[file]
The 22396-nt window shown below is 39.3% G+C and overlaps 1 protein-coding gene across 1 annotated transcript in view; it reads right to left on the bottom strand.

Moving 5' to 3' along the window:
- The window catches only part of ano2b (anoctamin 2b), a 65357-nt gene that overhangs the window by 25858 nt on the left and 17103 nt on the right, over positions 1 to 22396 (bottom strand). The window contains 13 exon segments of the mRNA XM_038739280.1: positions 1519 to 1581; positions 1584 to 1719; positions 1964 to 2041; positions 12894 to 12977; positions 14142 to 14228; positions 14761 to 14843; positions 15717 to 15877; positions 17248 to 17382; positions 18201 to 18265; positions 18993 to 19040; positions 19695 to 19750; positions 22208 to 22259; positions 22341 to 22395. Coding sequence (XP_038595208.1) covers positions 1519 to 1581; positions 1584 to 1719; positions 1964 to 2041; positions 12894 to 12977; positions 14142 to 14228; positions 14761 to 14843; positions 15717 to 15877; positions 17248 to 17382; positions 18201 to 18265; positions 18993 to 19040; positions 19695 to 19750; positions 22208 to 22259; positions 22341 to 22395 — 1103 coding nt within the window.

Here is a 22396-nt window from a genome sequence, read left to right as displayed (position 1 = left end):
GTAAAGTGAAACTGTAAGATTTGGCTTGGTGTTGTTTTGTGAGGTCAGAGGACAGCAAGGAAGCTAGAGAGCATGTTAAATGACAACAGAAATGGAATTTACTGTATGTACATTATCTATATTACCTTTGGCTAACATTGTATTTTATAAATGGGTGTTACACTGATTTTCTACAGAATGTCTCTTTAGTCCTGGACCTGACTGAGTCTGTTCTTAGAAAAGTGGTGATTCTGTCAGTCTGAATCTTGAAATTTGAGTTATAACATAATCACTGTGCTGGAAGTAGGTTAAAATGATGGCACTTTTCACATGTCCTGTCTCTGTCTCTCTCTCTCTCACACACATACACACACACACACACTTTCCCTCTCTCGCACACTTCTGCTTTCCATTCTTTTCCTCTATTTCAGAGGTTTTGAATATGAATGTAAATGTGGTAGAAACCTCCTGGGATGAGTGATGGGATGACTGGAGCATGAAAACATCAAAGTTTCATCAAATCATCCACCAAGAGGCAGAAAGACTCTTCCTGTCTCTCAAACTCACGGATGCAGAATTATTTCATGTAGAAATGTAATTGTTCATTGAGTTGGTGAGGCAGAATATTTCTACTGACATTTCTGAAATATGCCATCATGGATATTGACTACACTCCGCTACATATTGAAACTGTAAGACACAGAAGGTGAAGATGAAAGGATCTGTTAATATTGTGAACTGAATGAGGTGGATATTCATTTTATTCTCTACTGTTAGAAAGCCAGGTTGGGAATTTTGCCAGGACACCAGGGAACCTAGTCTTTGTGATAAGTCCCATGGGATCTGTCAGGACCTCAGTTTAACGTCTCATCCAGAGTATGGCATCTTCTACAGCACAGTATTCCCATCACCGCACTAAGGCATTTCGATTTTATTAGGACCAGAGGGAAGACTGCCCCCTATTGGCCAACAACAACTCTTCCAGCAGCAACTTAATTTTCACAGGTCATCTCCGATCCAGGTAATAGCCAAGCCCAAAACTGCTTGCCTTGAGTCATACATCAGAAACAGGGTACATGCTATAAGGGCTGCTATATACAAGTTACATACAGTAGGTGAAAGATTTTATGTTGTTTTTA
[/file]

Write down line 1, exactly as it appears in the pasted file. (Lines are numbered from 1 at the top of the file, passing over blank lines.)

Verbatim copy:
The 22396-nt window shown below is 39.3% G+C and overlaps 1 protein-coding gene across 1 annotated transcript in view; it reads right to left on the bottom strand.